With energy policy torn between environmental limits and market-led growth, the mainstream political treatment of climate change is of course extremely relevant to the theme of this book edited by Andy Cumbers and Geoff Whittam. Cumbers’ chapter on ‘Economic Democracy and Public Ownership’ is directed towards a sustainable energy policy and implicitly revisits the discussions of writers like Carole Pateman in the 1970s who recognised that nationalised industry would not thrive in the absence of grass roots economic democracy.1 Recognising that the window of opportunity for a nationalised oil industry in the North Sea has passed, Cumbers makes a persuasive social and environmental case for decentralisation under a national energy agency. ‘Climate Change and the Bioregional Economy’ by the Green economist Molly Scott Cato emphasises a more “Robinson Crusoe approach” which some people may see merely returning us to a classic problem of liberal thought. But before ushering in environmental imperatives, perhaps the chapter by Taylor and Bain examining a crisis for trade unionism in the current neoliberal order makes a good introduction to the terrain of this book. If so, it is because Green thinking is strong on what should happen but by envisaging various forms of opting-out environmentalists tend to be vague about how radical social change comes about.
In looking at call centre work, where jobs are notoriously easy to shift from one place to the next according to the viscitudes of the global labour market, Taylor and Bain are hardly bright-eyed optimists of proletarian social agency, although, importantly, they identify the limits of corporate hypermobility. In doing so they also point to room for internationalist inspired manoeuvre on the part of workers and give examples of trade union successes in the UK as well as the development of UNITES in India, a union representing call centre workers. Their argument is that modest successes which articulate solidarity between workers in different countries can influence the pattern of future organisation. Essentially, the scale of the internationalist task in unions needs to be broken down into practical goals made possible by internationalist thinking. At the centre of this argument could be a greater emphasis on the importance of understanding broader frustrations of life beyond the workplace – a level of comprehension which is hampered by the bureaucratic protectionism that makes so many trade unions unprepared for this century. Bain and Taylor mention how interviews helped UNITES articulate members’ complaints and, arguably, a renewed interest in the impact of working conditions needs to be matched by an unsentimental examination of the upwards redistribution of economic power. Companies may be ‘vulnerable’ to the charge of driving a race to the bottom in rights and pay but the evidence suggests that they don’t care, and indeed, why should they? Inevitably this calls for unions to re-organise or identify precisely focused tactics, or both.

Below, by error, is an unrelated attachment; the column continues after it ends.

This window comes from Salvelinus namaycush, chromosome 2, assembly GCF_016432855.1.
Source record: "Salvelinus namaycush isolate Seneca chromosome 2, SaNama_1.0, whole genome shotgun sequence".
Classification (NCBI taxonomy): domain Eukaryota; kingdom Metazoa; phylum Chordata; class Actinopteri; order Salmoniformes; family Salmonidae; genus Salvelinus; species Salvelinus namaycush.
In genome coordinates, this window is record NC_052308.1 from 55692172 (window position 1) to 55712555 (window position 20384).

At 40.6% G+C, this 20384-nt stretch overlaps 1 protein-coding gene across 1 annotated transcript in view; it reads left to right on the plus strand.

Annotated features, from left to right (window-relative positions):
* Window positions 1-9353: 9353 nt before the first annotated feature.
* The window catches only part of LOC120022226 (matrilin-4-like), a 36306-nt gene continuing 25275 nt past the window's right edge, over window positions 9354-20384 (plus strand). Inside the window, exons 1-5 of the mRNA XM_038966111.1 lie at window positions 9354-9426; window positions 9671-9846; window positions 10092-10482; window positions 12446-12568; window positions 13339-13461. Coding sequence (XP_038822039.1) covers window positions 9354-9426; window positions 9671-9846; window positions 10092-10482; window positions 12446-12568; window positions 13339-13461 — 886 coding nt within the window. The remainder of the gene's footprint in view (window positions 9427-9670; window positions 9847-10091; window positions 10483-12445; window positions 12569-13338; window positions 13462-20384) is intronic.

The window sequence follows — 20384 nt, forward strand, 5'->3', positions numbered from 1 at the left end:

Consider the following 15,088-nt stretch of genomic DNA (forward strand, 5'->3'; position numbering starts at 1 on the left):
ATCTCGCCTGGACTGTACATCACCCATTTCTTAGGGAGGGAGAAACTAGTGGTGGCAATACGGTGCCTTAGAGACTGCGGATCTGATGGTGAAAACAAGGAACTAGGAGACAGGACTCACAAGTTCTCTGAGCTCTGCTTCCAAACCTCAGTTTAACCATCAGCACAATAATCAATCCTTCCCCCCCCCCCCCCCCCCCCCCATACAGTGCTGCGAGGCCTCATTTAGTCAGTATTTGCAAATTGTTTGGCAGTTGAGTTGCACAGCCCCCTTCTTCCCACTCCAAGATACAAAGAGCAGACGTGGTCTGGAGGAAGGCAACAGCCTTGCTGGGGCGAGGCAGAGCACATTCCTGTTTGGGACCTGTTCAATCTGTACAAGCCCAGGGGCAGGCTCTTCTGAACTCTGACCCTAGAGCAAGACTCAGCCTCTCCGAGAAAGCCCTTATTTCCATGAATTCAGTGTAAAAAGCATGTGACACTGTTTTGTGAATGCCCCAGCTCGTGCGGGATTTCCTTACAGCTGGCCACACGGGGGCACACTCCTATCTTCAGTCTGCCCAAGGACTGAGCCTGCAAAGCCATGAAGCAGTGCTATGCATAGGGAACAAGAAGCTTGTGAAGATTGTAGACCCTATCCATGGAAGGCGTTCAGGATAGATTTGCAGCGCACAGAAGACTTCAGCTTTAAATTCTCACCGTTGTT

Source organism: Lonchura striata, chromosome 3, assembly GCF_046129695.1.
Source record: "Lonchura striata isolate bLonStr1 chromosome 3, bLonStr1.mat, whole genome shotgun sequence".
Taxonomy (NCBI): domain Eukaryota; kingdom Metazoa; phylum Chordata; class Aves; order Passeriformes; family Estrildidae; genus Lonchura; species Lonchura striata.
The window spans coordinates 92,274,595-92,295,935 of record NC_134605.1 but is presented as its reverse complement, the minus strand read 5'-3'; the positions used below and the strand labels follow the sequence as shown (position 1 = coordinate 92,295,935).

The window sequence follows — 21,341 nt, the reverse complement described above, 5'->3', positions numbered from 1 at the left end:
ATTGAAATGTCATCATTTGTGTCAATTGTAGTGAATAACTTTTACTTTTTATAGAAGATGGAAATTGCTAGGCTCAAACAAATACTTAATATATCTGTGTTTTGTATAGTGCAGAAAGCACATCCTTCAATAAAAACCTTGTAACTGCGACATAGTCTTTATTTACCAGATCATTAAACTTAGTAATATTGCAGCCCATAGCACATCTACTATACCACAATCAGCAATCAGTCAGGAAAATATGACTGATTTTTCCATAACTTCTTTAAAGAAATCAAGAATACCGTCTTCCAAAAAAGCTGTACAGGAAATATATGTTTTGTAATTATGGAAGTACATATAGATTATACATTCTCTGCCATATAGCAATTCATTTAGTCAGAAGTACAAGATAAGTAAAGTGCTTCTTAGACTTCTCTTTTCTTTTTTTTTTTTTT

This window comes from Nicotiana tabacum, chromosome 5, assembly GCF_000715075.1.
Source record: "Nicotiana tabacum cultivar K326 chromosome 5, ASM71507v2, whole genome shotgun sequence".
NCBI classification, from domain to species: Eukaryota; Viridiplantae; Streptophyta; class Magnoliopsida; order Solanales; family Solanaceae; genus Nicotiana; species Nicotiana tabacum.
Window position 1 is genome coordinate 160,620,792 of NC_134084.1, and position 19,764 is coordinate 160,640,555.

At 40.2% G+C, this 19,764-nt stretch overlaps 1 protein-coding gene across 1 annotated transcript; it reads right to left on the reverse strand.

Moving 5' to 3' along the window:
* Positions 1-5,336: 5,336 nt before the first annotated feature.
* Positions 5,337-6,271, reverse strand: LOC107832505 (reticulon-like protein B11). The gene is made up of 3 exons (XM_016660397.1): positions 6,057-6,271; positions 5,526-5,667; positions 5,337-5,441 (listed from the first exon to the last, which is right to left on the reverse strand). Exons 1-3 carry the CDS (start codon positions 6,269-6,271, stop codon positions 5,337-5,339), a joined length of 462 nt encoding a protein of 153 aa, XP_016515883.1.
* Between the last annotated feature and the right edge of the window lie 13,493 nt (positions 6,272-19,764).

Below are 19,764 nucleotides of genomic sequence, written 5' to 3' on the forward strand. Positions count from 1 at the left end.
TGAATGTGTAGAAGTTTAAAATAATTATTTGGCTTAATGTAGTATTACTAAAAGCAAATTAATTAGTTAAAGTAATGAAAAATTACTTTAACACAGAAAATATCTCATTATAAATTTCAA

In a journal article, published in Defragmenting: Towards a critical understanding of the new global division of labour, Norene Pupo gives a detailed view of the same sector.2 The now almost customary mode of opening governance to business has seen cities in Canada and the US offering a “highly acclaimed” call answering service which is said to improve government accessibility and accountability. According to Bell Canada, its new 311 information service “can transform the way cities deliver services, and change the way cities communicate and connect with their citizens.” This last statement is true. 311 is not intended to replace the 911 emergency line, instead having been designed for burning questions rather than burning buildings. However, call centre workers respond using a database of scripted answers in an assembly line approach to communication. Calls are timed to ensure workers deal with different queries within a set number of seconds and maintain a quota of calls. ‘Downtime’ between calls varies regionally. Some workers are allowed up to 15 seconds while others only get 3-5 seconds between calls in six hour shifts.